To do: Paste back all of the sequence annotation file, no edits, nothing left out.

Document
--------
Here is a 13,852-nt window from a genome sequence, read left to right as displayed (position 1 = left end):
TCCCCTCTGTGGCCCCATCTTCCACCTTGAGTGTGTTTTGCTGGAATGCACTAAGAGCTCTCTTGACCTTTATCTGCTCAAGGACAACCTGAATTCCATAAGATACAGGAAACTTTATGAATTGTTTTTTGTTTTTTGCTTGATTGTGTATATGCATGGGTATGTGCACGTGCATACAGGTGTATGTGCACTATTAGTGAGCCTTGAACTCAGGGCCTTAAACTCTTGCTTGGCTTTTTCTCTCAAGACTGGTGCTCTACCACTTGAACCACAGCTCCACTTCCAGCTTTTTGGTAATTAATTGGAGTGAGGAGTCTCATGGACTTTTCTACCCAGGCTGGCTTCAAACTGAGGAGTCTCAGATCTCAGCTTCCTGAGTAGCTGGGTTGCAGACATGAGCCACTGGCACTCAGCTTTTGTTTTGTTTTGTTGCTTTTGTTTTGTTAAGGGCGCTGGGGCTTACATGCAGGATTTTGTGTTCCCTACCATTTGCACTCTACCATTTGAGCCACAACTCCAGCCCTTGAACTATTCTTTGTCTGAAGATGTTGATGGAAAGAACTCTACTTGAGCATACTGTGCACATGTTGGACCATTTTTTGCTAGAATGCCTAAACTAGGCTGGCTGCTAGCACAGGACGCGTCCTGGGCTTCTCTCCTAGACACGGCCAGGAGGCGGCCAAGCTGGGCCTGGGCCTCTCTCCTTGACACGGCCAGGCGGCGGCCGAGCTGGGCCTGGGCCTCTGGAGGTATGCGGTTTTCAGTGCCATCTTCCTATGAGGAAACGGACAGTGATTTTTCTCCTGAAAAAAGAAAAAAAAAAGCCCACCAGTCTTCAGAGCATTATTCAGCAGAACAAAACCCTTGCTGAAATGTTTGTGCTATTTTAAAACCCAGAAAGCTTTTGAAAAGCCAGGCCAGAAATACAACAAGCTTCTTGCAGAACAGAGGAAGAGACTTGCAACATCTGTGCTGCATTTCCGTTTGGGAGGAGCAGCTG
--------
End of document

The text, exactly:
Here is a 13,852-nt window from a genome sequence, read left to right as displayed (position 1 = left end):
TCCCCTCTGTGGCCCCATCTTCCACCTTGAGTGTGTTTTGCTGGAATGCACTAAGAGCTCTCTTGACCTTTATCTGCTCAAGGACAACCTGAATTCCATAAGATACAGGAAACTTTATGAATTGTTTTTTGTTTTTTGCTTGATTGTGTATATGCATGGGTATGTGCACGTGCATACAGGTGTATGTGCACTATTAGTGAGCCTTGAACTCAGGGCCTTAAACTCTTGCTTGGCTTTTTCTCTCAAGACTGGTGCTCTACCACTTGAACCACAGCTCCACTTCCAGCTTTTTGGTAATTAATTGGAGTGAGGAGTCTCATGGACTTTTCTACCCAGGCTGGCTTCAAACTGAGGAGTCTCAGATCTCAGCTTCCTGAGTAGCTGGGTTGCAGACATGAGCCACTGGCACTCAGCTTTTGTTTTGTTTTGTTGCTTTTGTTTTGTTAAGGGCGCTGGGGCTTACATGCAGGATTTTGTGTTCCCTACCATTTGCACTCTACCATTTGAGCCACAACTCCAGCCCTTGAACTATTCTTTGTCTGAAGATGTTGATGGAAAGAACTCTACTTGAGCATACTGTGCACATGTTGGACCATTTTTTGCTAGAATGCCTAAACTAGGCTGGCTGCTAGCACAGGACGCGTCCTGGGCTTCTCTCCTAGACACGGCCAGGAGGCGGCCAAGCTGGGCCTGGGCCTCTCTCCTTGACACGGCCAGGCGGCGGCCGAGCTGGGCCTGGGCCTCTGGAGGTATGCGGTTTTCAGTGCCATCTTCCTATGAGGAAACGGACAGTGATTTTTCTCCTGAAAAAAGAAAAAAAAAAGCCCACCAGTCTTCAGAGCATTATTCAGCAGAACAAAACCCTTGCTGAAATGTTTGTGCTATTTTAAAACCCAGAAAGCTTTTGAAAAGCCAGGCCAGAAATACAACAAGCTTCTTGCAGAACAGAGGAAGAGACTTGCAACATCTGTGCTGCATTTCCGTTTGGGAGGAGCAGCTG